Father’s Day came a little late for Kevin Harvick this year.
Harvick celebrated his seventh win of the season with the ultimate dad gift Sunday at Michigan International Speedway with his son Keelan at his side. Once Harvick took the checkered flag after another dominating performance, his young son joined the festivities first taking the checkered flag from the starter’s stand before getting to ride with his dad around the track before finally getting to Victory Lane.
But while it was all smiles for the Harvick family the rest of the field was left once again shaking their collective heads after yet another win for “The Big Three.” In fact some of those heads shaking belonged to the two other members of the trio Kyle Busch, who finished a respectable third, and Martin Truex Jr., who had a day filled with challenges that added up to a 13th-place finish.
However the beat goes on with this impressive threesome combining to win 17 of the season’s first 23 races. Harvick could get to double digits by the time the regular season ends in three weeks from the looks of his performance on Sunday.
It’s hard to see any scenario that doesn’t have the trio battling for the title come Ford Championship weekend at Homestead-Miami Speedway.
But before November rolls around there’s more than a good chance Sunday’s heartwarming family post-race scene will repeat itself a few more times.
- The euphoria around Hendrick Motorsports around Chase Elliott’s Watkins Glen win last weekend faded into reality Sunday. While Elliott finished in the top 10, something he’s done in all six of his career Michigan starts, the rest of the Hendrick stable suffered more frustration. Jimmie Johnson had some time at the front of the field thanks to some pit strategy from crew chief Chad Knaus. But a loose wheel in the closing laps doomed Johnson to a 28th-place finish. Alex Bowman was 28th while William Byron finished 36th thanks in no small part to some damage picked-up after contact with Martin Truex Jr. early in the race. One step forward and two steps back sums up the last seven days for the Hendrick stable.
- There has been much discussion in recent weeks about schedule changes and the want to bring more short tracks to the NASCAR schedule. It’s a difficult proposition given the current business environment certainly for the Monster Energy NASCAR Cup and even Xfinity Series. There’s hope the Camping World Truck Series could find its way back to at least a couple more short tracks in future years to help connect the division to its early roots. But if there is more racing like what the trucks put on at Michigan on Saturday, maybe that cry from fans might not be quite as loud. Brett Moffitt edged Johnny Sauter in another thrilling finish, which has become somewhat the norm for the NCWTS at MIS.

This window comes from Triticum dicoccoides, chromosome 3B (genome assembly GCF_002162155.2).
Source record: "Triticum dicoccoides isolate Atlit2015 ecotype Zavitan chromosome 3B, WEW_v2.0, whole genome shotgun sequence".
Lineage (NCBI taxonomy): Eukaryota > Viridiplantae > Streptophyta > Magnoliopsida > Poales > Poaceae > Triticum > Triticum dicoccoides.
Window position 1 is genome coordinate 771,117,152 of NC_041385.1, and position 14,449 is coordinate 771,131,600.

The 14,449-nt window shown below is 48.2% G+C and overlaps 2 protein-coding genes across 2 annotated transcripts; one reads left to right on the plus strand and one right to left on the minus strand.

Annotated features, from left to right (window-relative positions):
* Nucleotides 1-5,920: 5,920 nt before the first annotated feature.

- The Xfinity Series has competed at Mid-Ohio Sports car course for six seasons and every year the annual trek to the twisting road circuit delivers memorable racing. Once again the 2018 race didn’t disappoint except may for those hoping to see a repeat of the 2016 race run in the rain. Gorgeous sunshine and blue skies were what drivers and fans enjoyed on Saturday in a race that had a great deal of action and some drama late when Justin Allgaier got around Austin Cindric in the closing laps to take the win after the JR Motorsports driver made several off track excursions over the course of the afternoon. The good news is next year’s schedule repeats the Truck Series/Xfinity Series Saturday doubleheader at Michigan and Mid-Ohio.
- It was refreshing to see the impressive crowds and thrilling racing on display at this year’s Knoxville Nationals with Brad Sweet winning Saturday night’s main event. However, once again the week included debate about the supposed divide between short track and NASCAR fans causing Kyle Larson to employ a self-imposed gag order to not talk about his love of sprint car racing to avoid creating any controversy within the racing world. It’s a ridiculous situation that accomplishes absolutely nothing but further push apart fan bases while reinforcing the territorialism that does nothing but harm motorsports. All of racing of every discipline should unite to ensure the sport thrives and prospers instead of participating in a Civil War that will continue to cause damage.
The opinions expressed here are those of the writer and do not necessarily reflect the positions of the Motor Racing Network.